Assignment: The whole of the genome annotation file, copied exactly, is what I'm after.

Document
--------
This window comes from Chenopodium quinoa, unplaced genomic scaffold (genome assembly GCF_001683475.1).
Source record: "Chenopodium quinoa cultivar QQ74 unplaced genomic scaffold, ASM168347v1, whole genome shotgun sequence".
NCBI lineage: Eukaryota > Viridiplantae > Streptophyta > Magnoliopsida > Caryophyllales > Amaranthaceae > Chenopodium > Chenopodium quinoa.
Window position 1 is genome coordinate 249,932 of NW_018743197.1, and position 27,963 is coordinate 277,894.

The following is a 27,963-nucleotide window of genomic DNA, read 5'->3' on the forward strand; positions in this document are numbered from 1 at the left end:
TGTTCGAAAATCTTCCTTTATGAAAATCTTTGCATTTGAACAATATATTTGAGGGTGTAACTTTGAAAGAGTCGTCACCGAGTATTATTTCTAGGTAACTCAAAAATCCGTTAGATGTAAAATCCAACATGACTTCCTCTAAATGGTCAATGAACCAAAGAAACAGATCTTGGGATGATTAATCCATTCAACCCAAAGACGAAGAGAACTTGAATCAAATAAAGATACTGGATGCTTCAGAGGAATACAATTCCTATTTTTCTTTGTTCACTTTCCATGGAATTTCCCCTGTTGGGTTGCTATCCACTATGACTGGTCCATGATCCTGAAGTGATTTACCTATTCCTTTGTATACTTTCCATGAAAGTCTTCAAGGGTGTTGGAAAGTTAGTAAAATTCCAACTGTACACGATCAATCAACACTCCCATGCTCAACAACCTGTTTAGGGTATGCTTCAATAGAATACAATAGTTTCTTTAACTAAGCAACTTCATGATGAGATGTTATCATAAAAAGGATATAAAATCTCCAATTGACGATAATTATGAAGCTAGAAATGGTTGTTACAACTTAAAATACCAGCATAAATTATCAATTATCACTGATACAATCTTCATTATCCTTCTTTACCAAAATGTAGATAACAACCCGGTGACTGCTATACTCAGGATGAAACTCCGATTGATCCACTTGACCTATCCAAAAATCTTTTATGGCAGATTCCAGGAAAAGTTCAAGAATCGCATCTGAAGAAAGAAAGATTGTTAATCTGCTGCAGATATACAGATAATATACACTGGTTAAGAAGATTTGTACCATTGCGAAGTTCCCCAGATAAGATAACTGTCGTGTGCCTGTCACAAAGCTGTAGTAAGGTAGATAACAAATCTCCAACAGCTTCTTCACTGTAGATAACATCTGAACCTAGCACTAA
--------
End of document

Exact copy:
This window comes from Chenopodium quinoa, unplaced genomic scaffold (genome assembly GCF_001683475.1).
Source record: "Chenopodium quinoa cultivar QQ74 unplaced genomic scaffold, ASM168347v1, whole genome shotgun sequence".
NCBI lineage: Eukaryota > Viridiplantae > Streptophyta > Magnoliopsida > Caryophyllales > Amaranthaceae > Chenopodium > Chenopodium quinoa.
Window position 1 is genome coordinate 249,932 of NW_018743197.1, and position 27,963 is coordinate 277,894.

The following is a 27,963-nucleotide window of genomic DNA, read 5'->3' on the forward strand; positions in this document are numbered from 1 at the left end:
TGTTCGAAAATCTTCCTTTATGAAAATCTTTGCATTTGAACAATATATTTGAGGGTGTAACTTTGAAAGAGTCGTCACCGAGTATTATTTCTAGGTAACTCAAAAATCCGTTAGATGTAAAATCCAACATGACTTCCTCTAAATGGTCAATGAACCAAAGAAACAGATCTTGGGATGATTAATCCATTCAACCCAAAGACGAAGAGAACTTGAATCAAATAAAGATACTGGATGCTTCAGAGGAATACAATTCCTATTTTTCTTTGTTCACTTTCCATGGAATTTCCCCTGTTGGGTTGCTATCCACTATGACTGGTCCATGATCCTGAAGTGATTTACCTATTCCTTTGTATACTTTCCATGAAAGTCTTCAAGGGTGTTGGAAAGTTAGTAAAATTCCAACTGTACACGATCAATCAACACTCCCATGCTCAACAACCTGTTTAGGGTATGCTTCAATAGAATACAATAGTTTCTTTAACTAAGCAACTTCATGATGAGATGTTATCATAAAAAGGATATAAAATCTCCAATTGACGATAATTATGAAGCTAGAAATGGTTGTTACAACTTAAAATACCAGCATAAATTATCAATTATCACTGATACAATCTTCATTATCCTTCTTTACCAAAATGTAGATAACAACCCGGTGACTGCTATACTCAGGATGAAACTCCGATTGATCCACTTGACCTATCCAAAAATCTTTTATGGCAGATTCCAGGAAAAGTTCAAGAATCGCATCTGAAGAAAGAAAGATTGTTAATCTGCTGCAGATATACAGATAATATACACTGGTTAAGAAGATTTGTACCATTGCGAAGTTCCCCAGATAAGATAACTGTCGTGTGCCTGTCACAAAGCTGTAGTAAGGTAGATAACAAATCTCCAACAGCTTCTTCACTGTAGATAACATCTGAACCTAGCACTAA